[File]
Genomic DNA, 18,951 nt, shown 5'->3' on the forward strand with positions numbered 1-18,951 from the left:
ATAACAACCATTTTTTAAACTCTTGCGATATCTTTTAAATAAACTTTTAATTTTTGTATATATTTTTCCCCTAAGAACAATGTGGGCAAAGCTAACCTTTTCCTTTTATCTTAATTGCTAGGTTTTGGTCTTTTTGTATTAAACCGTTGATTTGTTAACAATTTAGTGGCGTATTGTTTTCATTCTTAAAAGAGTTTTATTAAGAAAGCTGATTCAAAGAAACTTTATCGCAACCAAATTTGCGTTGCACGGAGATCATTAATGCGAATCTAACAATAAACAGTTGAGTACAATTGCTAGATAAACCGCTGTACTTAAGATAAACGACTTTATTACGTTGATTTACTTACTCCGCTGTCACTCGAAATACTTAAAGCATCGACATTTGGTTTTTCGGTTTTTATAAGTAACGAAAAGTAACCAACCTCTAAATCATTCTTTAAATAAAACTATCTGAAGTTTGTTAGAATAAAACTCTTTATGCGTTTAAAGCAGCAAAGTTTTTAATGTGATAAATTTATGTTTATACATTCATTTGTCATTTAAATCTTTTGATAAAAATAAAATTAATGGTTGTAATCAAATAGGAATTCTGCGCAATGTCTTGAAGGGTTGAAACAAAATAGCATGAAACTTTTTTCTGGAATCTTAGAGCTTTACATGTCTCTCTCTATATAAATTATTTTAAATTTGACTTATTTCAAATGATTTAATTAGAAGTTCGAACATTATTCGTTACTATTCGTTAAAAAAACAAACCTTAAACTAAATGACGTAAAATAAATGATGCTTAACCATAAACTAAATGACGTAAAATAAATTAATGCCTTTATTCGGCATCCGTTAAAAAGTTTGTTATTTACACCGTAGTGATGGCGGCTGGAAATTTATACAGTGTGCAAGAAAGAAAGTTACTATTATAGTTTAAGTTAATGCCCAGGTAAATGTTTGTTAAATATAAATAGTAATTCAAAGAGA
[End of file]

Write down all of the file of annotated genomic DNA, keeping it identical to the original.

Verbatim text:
Genomic DNA, 18,951 nt, shown 5'->3' on the forward strand with positions numbered 1-18,951 from the left:
ATAACAACCATTTTTTAAACTCTTGCGATATCTTTTAAATAAACTTTTAATTTTTGTATATATTTTTCCCCTAAGAACAATGTGGGCAAAGCTAACCTTTTCCTTTTATCTTAATTGCTAGGTTTTGGTCTTTTTGTATTAAACCGTTGATTTGTTAACAATTTAGTGGCGTATTGTTTTCATTCTTAAAAGAGTTTTATTAAGAAAGCTGATTCAAAGAAACTTTATCGCAACCAAATTTGCGTTGCACGGAGATCATTAATGCGAATCTAACAATAAACAGTTGAGTACAATTGCTAGATAAACCGCTGTACTTAAGATAAACGACTTTATTACGTTGATTTACTTACTCCGCTGTCACTCGAAATACTTAAAGCATCGACATTTGGTTTTTCGGTTTTTATAAGTAACGAAAAGTAACCAACCTCTAAATCATTCTTTAAATAAAACTATCTGAAGTTTGTTAGAATAAAACTCTTTATGCGTTTAAAGCAGCAAAGTTTTTAATGTGATAAATTTATGTTTATACATTCATTTGTCATTTAAATCTTTTGATAAAAATAAAATTAATGGTTGTAATCAAATAGGAATTCTGCGCAATGTCTTGAAGGGTTGAAACAAAATAGCATGAAACTTTTTTCTGGAATCTTAGAGCTTTACATGTCTCTCTCTATATAAATTATTTTAAATTTGACTTATTTCAAATGATTTAATTAGAAGTTCGAACATTATTCGTTACTATTCGTTAAAAAAACAAACCTTAAACTAAATGACGTAAAATAAATGATGCTTAACCATAAACTAAATGACGTAAAATAAATTAATGCCTTTATTCGGCATCCGTTAAAAAGTTTGTTATTTACACCGTAGTGATGGCGGCTGGAAATTTATACAGTGTGCAAGAAAGAAAGTTACTATTATAGTTTAAGTTAATGCCCAGGTAAATGTTTGTTAAATATAAATAGTAATTCAAAGAGA